My undergrad mentor has, as I’ve explained, been a veritable font of wisdom from the first years of our acquaintance (about a decade ago, which seems crazy!) to the present. Her advice and commentary while I was in grad school always came with an extra bit of weight attached to it: we went through the same PhD program. Especially in times of crisis, it can be terribly comforting to hear from someone who’s been right where you were (literally! In the same seminar room!); someone who comes in with a certain specific perspective, not simply generalized from their experience at a different institution, with different advisors. It’s pretty rare, even in the small world subfields of disciplines can be, and it was a great comfort for me, a champion worrier.

At some point after my second year, I was grousing generally about the program and where I thought I fit into it, wondering why – despite working my tail off and making some real improvement after my first year! – it seemed like there was always something else to fix, something else to do (that I wasn’t doing), and nothing ever seemed to be good enough to garner a (desperately wished for) intellectual pat on the head. She told me something I now tell my own students: there comes a point in life where you won’t have anyone – no advisors, no fellow grads (who read your work because they have to, it’s part of seminar) – reading your stuff, giving you feedback (good and bad), and being generally invested in making you the best you can be, from the earliest days of a project. So enjoy it while it lasts; also remember that you’re going to have to rely on yourself in the future, without the protective casing of seminar. And so those years of “never being good enough” are actually good training for taking a critical look at your own work, in the absence of a room full of smart people looking at it for and with you. In academia, sure, you wind up with external reviewers, or anonymous reviewers, for this that and the other (and even the anonymous ones may, in fact, know who you are, and you may, in fact, be able to figure out who they are), and you’re generally getting feedback on your work at a certain point. But this is very different than working through the early drafts with not just luminaries in your field reading them (as your advisor – someone invested in your success), but six or seven or eight other people who are in the trenches with you.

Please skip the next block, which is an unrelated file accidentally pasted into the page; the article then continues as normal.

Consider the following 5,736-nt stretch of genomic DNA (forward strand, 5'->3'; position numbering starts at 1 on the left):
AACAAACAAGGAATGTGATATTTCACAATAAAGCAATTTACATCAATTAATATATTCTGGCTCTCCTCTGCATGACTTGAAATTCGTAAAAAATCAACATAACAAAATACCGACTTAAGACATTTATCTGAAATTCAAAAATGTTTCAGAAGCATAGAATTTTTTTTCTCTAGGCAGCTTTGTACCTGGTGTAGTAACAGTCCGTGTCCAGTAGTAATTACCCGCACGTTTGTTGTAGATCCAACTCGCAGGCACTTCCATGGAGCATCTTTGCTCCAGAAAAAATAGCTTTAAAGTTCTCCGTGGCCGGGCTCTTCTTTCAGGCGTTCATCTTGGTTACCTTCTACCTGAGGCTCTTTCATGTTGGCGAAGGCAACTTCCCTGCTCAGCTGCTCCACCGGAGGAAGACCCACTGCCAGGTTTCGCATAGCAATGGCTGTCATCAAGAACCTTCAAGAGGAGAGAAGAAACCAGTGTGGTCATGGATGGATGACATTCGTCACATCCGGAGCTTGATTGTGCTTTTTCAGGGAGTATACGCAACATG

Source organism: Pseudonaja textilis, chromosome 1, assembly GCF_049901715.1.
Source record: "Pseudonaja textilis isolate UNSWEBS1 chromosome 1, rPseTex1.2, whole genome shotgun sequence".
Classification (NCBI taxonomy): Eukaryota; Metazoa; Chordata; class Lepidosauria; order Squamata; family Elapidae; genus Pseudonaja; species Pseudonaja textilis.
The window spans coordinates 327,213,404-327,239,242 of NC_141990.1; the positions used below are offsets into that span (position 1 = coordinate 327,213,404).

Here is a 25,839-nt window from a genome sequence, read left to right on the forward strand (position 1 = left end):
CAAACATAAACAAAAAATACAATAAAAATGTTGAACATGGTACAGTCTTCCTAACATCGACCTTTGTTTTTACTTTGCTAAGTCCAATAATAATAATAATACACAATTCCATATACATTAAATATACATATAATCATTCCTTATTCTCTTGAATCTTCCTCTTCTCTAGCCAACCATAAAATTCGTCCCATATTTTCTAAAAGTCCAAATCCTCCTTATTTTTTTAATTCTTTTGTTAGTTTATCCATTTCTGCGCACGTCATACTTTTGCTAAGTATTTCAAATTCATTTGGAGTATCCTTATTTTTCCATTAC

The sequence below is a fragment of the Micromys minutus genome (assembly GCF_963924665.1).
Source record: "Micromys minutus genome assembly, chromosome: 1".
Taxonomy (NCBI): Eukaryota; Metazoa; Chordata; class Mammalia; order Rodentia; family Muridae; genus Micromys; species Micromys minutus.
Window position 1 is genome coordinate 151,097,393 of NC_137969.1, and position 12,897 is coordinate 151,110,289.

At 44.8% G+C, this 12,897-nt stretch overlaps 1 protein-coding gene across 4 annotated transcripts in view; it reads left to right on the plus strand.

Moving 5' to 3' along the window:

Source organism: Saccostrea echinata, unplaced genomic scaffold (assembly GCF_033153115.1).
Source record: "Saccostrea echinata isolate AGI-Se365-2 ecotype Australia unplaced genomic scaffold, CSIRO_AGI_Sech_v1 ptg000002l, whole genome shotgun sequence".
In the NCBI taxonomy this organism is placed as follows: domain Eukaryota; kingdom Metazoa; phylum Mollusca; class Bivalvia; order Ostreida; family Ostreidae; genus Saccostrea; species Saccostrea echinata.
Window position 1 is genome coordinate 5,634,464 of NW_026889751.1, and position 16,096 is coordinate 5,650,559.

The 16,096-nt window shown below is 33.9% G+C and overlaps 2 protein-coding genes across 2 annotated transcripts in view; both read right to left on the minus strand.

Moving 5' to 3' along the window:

I spent my first year and a half of grad school on heightened alert, my already defensive tendencies magnified by my fear, anxiety, and shame about being the worst grad student ever (in retrospect, I was certainly not “the worst ever,” but I was still pretty damn bad on most counts). It made the peer review section of our research seminar excruciating. I was essentially told by an advisor to knock it off; that I was smart, and probably had a future, if I stopped shooting myself in the foot by being reactive and defensive. So my second year, I tried really, really hard just to be open to those sessions, not take critiques of my work as a critique of my considerable failings as an academic and human being, and soak up all those comments. The product of that was quite good, my first foray into Li Huiniang. I still hear one of my advisors saying – in response to a first or second draft of some section – “You write like you speak – stream of consciousness!” when I’m writing. That comment didn’t fundamentally alter the way I work – my early drafts are almost always waterfalls of prose and it’s just the best and easiest way for me to work, to at least start getting ideas down – but I hear that comment when I’m editing, too. I internalized all those comments, the years of hearing feedback from known, trusted people who knew my work (and more importantly, knew me), and can generally apply it to my solitary editing activities. But I do miss those voices, and the process of sitting around our familiar table (where it seems I spent so much of my twenties; certainly spent a lot of time growing up).

BerlinThe process of writing a dissertation is the first exercise in that lonely world of going it (mostly) alone, albeit with the safety net of advisors and committee. But a lot of us wind up far afield from the physical location of our grad school, and it can be isolating – the three years of being a PhD candidate were pretty miserable for me, and a lot of it boiled down to being lonely and wanting people to talk to about my work on the level I was used to from coursework. I was (and am) lucky for having a friend (also far afield from her grad school & cohort) who has been the world’s best editor. I’m pretty sure she knows my work better than I do, or can at least articulate it better!